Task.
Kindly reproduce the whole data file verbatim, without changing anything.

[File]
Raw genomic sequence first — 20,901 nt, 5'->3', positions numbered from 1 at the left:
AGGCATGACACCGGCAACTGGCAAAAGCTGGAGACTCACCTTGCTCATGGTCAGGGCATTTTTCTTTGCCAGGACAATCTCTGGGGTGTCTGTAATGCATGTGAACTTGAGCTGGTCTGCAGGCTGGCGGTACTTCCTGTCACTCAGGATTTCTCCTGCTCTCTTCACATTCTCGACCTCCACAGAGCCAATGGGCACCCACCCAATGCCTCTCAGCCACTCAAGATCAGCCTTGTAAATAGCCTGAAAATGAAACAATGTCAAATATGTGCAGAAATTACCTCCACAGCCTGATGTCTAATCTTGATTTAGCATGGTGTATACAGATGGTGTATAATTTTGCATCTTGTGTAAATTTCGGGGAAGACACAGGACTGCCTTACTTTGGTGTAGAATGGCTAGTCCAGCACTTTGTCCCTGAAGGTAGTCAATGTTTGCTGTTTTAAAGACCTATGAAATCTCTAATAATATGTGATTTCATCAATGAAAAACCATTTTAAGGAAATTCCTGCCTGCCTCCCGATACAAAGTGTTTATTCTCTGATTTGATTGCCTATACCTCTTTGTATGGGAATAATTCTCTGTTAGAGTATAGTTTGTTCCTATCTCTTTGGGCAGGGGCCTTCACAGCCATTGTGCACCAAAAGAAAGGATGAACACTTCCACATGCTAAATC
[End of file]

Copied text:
Raw genomic sequence first — 20,901 nt, 5'->3', positions numbered from 1 at the left:
AGGCATGACACCGGCAACTGGCAAAAGCTGGAGACTCACCTTGCTCATGGTCAGGGCATTTTTCTTTGCCAGGACAATCTCTGGGGTGTCTGTAATGCATGTGAACTTGAGCTGGTCTGCAGGCTGGCGGTACTTCCTGTCACTCAGGATTTCTCCTGCTCTCTTCACATTCTCGACCTCCACAGAGCCAATGGGCACCCACCCAATGCCTCTCAGCCACTCAAGATCAGCCTTGTAAATAGCCTGAAAATGAAACAATGTCAAATATGTGCAGAAATTACCTCCACAGCCTGATGTCTAATCTTGATTTAGCATGGTGTATACAGATGGTGTATAATTTTGCATCTTGTGTAAATTTCGGGGAAGACACAGGACTGCCTTACTTTGGTGTAGAATGGCTAGTCCAGCACTTTGTCCCTGAAGGTAGTCAATGTTTGCTGTTTTAAAGACCTATGAAATCTCTAATAATATGTGATTTCATCAATGAAAAACCATTTTAAGGAAATTCCTGCCTGCCTCCCGATACAAAGTGTTTATTCTCTGATTTGATTGCCTATACCTCTTTGTATGGGAATAATTCTCTGTTAGAGTATAGTTTGTTCCTATCTCTTTGGGCAGGGGCCTTCACAGCCATTGTGCACCAAAAGAAAGGATGAACACTTCCACATGCTAAATC